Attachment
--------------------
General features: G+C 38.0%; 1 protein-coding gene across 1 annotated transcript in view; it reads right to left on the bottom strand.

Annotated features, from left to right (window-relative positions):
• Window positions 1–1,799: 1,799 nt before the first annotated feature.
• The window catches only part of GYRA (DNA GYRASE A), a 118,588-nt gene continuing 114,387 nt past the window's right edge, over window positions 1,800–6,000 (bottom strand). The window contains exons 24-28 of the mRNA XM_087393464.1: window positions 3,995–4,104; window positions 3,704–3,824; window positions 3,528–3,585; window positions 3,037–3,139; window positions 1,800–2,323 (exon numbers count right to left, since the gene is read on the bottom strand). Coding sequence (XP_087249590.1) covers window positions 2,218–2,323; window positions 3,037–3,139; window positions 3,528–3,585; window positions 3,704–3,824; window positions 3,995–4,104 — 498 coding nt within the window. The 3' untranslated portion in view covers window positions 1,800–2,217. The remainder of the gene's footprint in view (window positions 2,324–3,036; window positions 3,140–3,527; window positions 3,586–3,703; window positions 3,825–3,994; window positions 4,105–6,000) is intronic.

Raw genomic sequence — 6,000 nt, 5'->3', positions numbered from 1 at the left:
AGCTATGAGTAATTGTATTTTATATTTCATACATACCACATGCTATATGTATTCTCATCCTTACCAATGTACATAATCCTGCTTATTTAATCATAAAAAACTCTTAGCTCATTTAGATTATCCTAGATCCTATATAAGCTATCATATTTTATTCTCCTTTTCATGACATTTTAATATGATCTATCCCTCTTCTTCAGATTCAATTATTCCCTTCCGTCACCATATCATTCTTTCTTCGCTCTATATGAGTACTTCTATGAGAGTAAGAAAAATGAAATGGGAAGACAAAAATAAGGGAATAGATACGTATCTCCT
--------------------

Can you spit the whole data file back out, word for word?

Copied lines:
General features: G+C 38.0%; 1 protein-coding gene across 1 annotated transcript in view; it reads right to left on the bottom strand.

Annotated features, from left to right (window-relative positions):
• Window positions 1–1,799: 1,799 nt before the first annotated feature.
• The window catches only part of GYRA (DNA GYRASE A), a 118,588-nt gene continuing 114,387 nt past the window's right edge, over window positions 1,800–6,000 (bottom strand). The window contains exons 24-28 of the mRNA XM_087393464.1: window positions 3,995–4,104; window positions 3,704–3,824; window positions 3,528–3,585; window positions 3,037–3,139; window positions 1,800–2,323 (exon numbers count right to left, since the gene is read on the bottom strand). Coding sequence (XP_087249590.1) covers window positions 2,218–2,323; window positions 3,037–3,139; window positions 3,528–3,585; window positions 3,704–3,824; window positions 3,995–4,104 — 498 coding nt within the window. The 3' untranslated portion in view covers window positions 1,800–2,217. The remainder of the gene's footprint in view (window positions 2,324–3,036; window positions 3,140–3,527; window positions 3,586–3,703; window positions 3,825–3,994; window positions 4,105–6,000) is intronic.

Raw genomic sequence — 6,000 nt, 5'->3', positions numbered from 1 at the left:
AGCTATGAGTAATTGTATTTTATATTTCATACATACCACATGCTATATGTATTCTCATCCTTACCAATGTACATAATCCTGCTTATTTAATCATAAAAAACTCTTAGCTCATTTAGATTATCCTAGATCCTATATAAGCTATCATATTTTATTCTCCTTTTCATGACATTTTAATATGATCTATCCCTCTTCTTCAGATTCAATTATTCCCTTCCGTCACCATATCATTCTTTCTTCGCTCTATATGAGTACTTCTATGAGAGTAAGAAAAATGAAATGGGAAGACAAAAATAAGGGAATAGATACGTATCTCCT